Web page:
The Bureau of Land Management (BLM) has recently announced that it will permit oil and gas drilling by hydraulic fracturing (fracking) in the Marietta section of the Wayne National Forest. The proposal, which would release 1,600 acres in 33 lots to the environmentally destructive process, has been met with ongoing opposition from environmental groups. What the mainstream press has not reported is that 9 of those 33 lots are within a half mile of the Little Muskingum or Ohio Rivers. 5 of those seven lots are withing a quarter mile and all are within four miles of one of the two rivers. Hydraulic fracking drives wells up to two miles long horizontally through shale formations to shatter deep rocks and release oil and gas. The Muskingum River is a tributary of the Ohio and Ohio River supplies drinking water to Cincinnati and Louisville amongst others cities.
The BLM is practically giving the land away to large oil conglomerates. The lots will be auctioned to secret bidders on December 13th. The auction winners will be required to pay $150 plus $1.50 per acre for the first five years and $2 per acre for the next five. They will be required to pay 12.5% of the wholesale value of the gas extracted, allowing them to pump when the price is low and sell when the price is high for huge profits. The lots vary in size from 33 to 62 acres and average around 40 acres or 1/16 of a square mile. The average ten year lease on a lot would be $450 total, or less than the labor cost to the taxpayer of processing the paperwork.
All but one of the lots is in Monroe County and the vast majority are in Jackson Township. Monroe County is directly across the Ohio River from Marshall County West Virginia. Marshall County is the only County in West Virginia that the state has issued permits to frack directly under the Ohio River to the The Norwegian energy giant Statoil ASA (NYSE: STO). Statoil was convicted of violating the Foreign Corrupt Practices Act in 2006 in Federal Court for a bribery scandal involving payoffs to enter Iran's energy production market.
This sale of leases can be seen as an extension of Statoil's under the river fracking as two of the proposed lease are within a quarter mile of the river across from the Marshall County town of Sisterville West Virginia. Sisterville is home to West Virginia's annual Oil and Gas industry festival, which features industry exhibits, rides, games, funnel cakes and a beauty pageant of prepubescent elementary school girls. One of the leases is within sight of the Sisterville Country Club.
Statoil already owns fracking wells in Monroe County but outside of the Wayne National Forest. In June 2014 one of these wells, operated for Statoil by private military contractor Haliburton (NYSE: HAL), caught fire. Haliburton's firey disaster caused a spill of toxic fracking chemicals into the Ohio River killing over 70,000 fish. Haliburton and Statoil are not required by law disclose what chemicals they use in the fracking process as these are protected trade secrets.
Of the other three leases located directly on the Ohio River one is located downstream from Sisterville and the other two are upstream across from Paden West Virginia. Paden, unlike Sisterville, does not host a festival where aging male oil executives celebrate ramming horizontal pipes into the earth and pumping until rock shatters while judging eight year old girls in tight dresses.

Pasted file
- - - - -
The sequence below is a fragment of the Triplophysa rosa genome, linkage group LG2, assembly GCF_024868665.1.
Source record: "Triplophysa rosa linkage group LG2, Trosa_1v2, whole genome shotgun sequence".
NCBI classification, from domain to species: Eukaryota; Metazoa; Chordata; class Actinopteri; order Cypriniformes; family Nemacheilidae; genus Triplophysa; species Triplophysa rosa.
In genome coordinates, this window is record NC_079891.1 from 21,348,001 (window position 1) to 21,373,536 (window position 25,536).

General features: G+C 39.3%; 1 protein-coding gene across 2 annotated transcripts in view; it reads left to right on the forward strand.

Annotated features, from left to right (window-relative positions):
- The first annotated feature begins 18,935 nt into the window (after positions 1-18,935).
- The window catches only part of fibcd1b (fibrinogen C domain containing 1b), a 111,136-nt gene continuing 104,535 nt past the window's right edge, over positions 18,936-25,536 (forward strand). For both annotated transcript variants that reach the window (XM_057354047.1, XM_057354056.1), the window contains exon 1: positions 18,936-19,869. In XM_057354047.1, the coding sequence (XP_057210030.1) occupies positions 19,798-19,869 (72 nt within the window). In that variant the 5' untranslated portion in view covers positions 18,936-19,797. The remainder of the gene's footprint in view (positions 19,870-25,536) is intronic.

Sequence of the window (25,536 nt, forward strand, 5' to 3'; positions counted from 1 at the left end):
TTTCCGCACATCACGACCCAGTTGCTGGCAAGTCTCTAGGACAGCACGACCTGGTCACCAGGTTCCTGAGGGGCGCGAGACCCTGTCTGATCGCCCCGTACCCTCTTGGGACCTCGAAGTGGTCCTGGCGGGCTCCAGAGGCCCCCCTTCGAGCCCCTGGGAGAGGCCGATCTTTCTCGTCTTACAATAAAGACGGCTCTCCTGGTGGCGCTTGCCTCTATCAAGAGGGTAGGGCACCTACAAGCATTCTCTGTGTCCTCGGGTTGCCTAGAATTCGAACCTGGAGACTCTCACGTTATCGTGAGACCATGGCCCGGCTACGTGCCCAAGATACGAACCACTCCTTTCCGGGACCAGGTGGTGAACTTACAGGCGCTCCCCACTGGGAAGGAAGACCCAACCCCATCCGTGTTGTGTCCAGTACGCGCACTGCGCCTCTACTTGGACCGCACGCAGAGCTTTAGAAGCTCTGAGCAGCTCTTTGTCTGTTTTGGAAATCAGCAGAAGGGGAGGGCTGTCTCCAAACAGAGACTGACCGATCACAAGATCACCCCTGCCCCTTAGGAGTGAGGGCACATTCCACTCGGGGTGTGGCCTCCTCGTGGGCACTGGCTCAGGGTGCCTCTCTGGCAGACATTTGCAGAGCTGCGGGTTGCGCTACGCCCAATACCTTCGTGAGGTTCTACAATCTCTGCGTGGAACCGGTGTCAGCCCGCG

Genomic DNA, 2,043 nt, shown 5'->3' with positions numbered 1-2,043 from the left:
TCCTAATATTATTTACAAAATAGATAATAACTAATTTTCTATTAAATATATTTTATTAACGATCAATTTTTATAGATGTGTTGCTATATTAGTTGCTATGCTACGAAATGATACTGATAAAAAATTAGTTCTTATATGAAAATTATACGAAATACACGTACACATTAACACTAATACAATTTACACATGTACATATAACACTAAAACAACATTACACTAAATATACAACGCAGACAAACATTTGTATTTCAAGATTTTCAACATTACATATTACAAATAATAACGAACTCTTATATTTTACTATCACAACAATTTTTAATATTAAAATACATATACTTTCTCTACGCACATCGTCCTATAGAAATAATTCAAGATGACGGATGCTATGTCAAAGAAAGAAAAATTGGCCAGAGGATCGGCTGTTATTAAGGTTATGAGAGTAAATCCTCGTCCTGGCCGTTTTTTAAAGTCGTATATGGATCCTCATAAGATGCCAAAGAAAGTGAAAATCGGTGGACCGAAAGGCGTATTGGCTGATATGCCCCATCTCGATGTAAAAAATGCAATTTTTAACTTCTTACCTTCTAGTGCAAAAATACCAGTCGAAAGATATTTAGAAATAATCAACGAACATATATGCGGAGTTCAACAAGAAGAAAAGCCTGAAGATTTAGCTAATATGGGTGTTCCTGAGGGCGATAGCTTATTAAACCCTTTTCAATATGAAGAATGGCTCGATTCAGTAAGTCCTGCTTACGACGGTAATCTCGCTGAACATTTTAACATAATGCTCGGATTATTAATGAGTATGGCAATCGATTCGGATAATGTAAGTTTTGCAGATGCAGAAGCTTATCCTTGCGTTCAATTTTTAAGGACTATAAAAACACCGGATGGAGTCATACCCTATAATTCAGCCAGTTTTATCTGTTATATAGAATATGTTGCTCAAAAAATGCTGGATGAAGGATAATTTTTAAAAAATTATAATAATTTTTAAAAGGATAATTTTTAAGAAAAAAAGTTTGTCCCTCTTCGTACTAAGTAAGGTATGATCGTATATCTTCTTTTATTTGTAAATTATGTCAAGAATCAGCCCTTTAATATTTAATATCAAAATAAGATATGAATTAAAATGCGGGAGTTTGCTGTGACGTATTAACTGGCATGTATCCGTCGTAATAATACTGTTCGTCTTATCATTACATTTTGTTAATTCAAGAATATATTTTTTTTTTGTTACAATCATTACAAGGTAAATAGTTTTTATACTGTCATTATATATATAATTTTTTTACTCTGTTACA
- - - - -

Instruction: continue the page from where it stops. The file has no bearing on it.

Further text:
The lease auction is the culmination of years of hard work by Republican Congressman Bill Johnson (USAF LTC ret.) of Marietta Ohio. Johnson, who sits on the House Energy Committee is a former special forces officer and liaison for the United States Special Operations Command to intelligence community and Congress. He has championed oil and gas exploration in the national forests as a defense of private property rights.
His love of private property has made him a huge Congressional supporter of the Keystone XL pipeline project, which also would have benefited Statoil's investments in the Canadian tar sands and the controversial Dakota Access Pipeline operated in part by Ohio's Marathon Oil. He toured North Dakota in 2015 and praised the latter project “The unemployment rate that is so low and all of the opportunities, the cash bonuses to get people to work at fast food restaurants for crying out loud, we’re looking forward to having that kind of opportunity come to southeastern Ohio.”
The release of 1,600 acres is a fraction of the 33,000 acres of Wayne National Forest Land the Forest Service had hoped to peddle to the fossil fuel industry. That amount was reduced earlier this year to 18,000 acres and this auction is the first of many giveaways of public lands for a fraction of their values slated to happen in Ohio in the coming years.
Industry publications were ecstatic at the news. “It’s been 10 looooooong years, but finally the Bureau of Land Management (BLM) has just posted a lease sale auction for 33 parcels in Ohio’s Wayne National Forest (WNF). Although there is some 18,000 acres under consideration for leasing by the BLM in WNF, this first batch amounts to about 1,600 acres–most of it in Monroe County, OH.” said the fracking industry website marcellusdrilling.com.